Hi, I'm Andrew Borloz, and I have been designing stencils for quite a number of years. I wrote a post here in this blog about the crazy quilt stencils back in September of 2017. I always look for new creative ways to use them in my work. As mentioned in that blog post, I explained how I was inspired to create a series of three different crazy quilt patterns. As shown below, the top two photos showed the basis for the designs.
stencil from a series of three Crazy Quilts stencils, and found a piece of chino (or khaki) fabric cut from my worn pants.
Crazy Quilts Crosses and Rounds.
The first section completed. I was pleased with the initial results, but I was still not sure what to do with the rest. I worked with one pattern at a time, hoping that I could use some colors or texture that would help tie all of them together and at the same time maintaining the uniqueness of each pattern. After completing the first section, I then moved on to the second pattern, and allow the design of the pattern to guide me.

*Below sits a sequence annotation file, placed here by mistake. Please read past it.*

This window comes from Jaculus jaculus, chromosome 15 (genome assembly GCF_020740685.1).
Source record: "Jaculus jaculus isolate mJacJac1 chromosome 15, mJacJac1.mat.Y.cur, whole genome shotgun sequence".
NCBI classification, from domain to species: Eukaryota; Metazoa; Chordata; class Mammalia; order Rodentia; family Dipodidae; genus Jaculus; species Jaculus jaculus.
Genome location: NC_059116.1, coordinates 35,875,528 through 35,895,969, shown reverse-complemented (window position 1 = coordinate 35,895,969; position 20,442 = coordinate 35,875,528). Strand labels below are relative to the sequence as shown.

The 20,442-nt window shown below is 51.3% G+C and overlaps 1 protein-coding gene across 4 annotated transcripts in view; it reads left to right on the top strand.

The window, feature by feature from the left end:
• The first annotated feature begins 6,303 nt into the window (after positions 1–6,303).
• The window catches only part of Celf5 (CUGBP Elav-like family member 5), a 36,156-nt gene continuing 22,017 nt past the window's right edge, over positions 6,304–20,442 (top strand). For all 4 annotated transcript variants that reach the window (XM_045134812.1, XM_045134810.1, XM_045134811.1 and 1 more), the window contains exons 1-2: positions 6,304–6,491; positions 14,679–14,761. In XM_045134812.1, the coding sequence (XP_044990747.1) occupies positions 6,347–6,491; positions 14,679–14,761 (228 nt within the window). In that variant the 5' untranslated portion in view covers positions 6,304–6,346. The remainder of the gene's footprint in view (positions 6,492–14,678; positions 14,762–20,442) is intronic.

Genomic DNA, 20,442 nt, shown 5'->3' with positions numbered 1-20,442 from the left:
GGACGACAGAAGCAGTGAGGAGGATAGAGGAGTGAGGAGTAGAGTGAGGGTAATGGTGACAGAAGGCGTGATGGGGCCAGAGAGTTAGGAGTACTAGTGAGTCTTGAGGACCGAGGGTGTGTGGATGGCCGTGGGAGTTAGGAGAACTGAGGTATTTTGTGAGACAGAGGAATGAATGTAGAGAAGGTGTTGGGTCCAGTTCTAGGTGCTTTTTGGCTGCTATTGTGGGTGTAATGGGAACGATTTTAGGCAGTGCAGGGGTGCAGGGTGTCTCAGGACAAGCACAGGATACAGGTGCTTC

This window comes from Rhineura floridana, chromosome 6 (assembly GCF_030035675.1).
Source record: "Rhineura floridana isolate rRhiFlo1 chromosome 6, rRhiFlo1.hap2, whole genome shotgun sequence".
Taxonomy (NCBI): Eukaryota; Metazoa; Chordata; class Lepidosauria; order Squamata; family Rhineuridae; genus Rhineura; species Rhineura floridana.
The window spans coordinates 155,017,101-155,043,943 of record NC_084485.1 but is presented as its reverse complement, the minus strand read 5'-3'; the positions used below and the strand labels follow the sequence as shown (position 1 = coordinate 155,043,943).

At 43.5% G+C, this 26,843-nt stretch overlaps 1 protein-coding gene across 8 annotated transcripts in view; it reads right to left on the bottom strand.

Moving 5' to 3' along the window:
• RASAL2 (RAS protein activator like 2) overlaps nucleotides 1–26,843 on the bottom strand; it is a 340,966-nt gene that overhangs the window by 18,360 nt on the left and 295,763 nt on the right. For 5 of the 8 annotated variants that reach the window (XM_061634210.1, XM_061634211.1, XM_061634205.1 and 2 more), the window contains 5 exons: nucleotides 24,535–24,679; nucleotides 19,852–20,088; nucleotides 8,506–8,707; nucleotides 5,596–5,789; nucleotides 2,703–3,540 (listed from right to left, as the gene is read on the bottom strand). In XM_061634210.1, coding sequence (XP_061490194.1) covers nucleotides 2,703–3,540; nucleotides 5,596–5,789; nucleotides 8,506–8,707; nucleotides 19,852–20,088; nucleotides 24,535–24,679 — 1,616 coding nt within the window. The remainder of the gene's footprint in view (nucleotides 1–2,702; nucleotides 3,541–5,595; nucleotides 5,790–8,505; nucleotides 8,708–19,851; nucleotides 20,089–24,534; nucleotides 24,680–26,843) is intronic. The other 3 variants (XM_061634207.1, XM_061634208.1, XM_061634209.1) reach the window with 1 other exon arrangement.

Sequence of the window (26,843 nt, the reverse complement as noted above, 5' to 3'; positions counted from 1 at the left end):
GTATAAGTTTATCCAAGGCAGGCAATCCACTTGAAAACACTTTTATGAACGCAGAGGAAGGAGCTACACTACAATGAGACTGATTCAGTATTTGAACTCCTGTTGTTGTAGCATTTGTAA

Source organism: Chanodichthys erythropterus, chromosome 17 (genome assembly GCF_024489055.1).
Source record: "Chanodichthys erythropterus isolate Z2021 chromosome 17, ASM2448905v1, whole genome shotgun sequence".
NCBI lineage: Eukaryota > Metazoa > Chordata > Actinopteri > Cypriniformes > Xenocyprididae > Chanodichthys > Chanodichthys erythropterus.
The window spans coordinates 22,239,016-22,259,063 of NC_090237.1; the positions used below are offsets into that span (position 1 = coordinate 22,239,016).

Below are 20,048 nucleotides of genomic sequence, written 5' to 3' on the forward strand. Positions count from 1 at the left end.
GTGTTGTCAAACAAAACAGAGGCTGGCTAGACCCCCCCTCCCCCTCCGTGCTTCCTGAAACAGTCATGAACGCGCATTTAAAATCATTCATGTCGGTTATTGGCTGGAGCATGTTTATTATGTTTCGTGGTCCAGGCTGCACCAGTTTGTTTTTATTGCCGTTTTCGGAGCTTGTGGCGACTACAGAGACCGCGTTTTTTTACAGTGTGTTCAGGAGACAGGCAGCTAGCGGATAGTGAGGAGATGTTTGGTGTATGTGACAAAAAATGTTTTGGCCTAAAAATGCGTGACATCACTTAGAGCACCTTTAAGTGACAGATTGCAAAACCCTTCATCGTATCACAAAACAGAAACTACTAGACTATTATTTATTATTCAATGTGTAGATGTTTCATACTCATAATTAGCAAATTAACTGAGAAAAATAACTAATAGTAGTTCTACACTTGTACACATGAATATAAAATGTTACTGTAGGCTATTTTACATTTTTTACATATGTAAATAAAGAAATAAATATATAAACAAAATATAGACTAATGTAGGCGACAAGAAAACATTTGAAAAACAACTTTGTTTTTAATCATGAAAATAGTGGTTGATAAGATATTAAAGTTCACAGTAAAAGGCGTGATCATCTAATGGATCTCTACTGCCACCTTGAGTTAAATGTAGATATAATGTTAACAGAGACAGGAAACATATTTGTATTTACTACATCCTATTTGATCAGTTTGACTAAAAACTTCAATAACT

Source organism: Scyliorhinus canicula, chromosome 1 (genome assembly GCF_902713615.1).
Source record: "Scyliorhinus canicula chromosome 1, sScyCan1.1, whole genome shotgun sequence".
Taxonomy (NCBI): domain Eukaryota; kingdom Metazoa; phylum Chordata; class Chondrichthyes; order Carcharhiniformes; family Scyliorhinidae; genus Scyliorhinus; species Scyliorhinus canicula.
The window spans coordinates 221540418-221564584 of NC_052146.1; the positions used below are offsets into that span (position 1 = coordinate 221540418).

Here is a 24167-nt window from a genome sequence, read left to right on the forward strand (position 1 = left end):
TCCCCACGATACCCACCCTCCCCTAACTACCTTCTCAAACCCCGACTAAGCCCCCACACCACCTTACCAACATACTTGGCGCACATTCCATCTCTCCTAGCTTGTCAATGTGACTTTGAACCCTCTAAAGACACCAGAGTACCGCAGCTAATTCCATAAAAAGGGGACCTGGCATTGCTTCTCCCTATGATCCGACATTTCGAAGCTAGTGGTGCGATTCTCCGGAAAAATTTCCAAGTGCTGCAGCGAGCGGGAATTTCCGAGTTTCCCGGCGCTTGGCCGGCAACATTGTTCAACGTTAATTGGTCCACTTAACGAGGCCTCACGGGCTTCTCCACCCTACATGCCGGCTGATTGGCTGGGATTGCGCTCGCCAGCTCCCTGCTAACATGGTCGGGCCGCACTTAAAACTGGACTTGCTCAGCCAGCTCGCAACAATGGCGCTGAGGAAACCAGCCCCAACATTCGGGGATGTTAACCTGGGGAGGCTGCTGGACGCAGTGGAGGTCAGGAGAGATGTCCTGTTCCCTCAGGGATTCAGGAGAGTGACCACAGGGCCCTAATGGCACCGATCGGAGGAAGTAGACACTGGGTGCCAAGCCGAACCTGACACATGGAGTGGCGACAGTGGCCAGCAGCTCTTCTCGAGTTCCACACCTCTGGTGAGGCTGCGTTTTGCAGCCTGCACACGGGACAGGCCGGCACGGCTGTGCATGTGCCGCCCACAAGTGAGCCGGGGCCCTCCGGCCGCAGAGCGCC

In the second section, before I started embroidering I used yellow Posca marker to add color for each spoke. I then embroidered the yellow bread closure tab sequin with red thread using the French knot technique. I added the brown glass beads to the spokes, and used the light green punched felt rounds between sets of spokes.
All of the five sections completed. The next and last section is a bit more challenging than the others. After looking at what I have on hand, I decided that I would give it a touch of Southwestern by incorporating metal beads.
I strung up eight drop beads with metal wire, and twist them closed before securing it down with a large round turquoise bead in the center. I decided that I would put the felt rounds in each quarter to give a nice balance. I also embroidered a sunburst-like design with a yellow glass bead in the center.
Special thanks given to Jane LaFazio for allowing me to use her photo of her beautifully embroidered milagros in this post.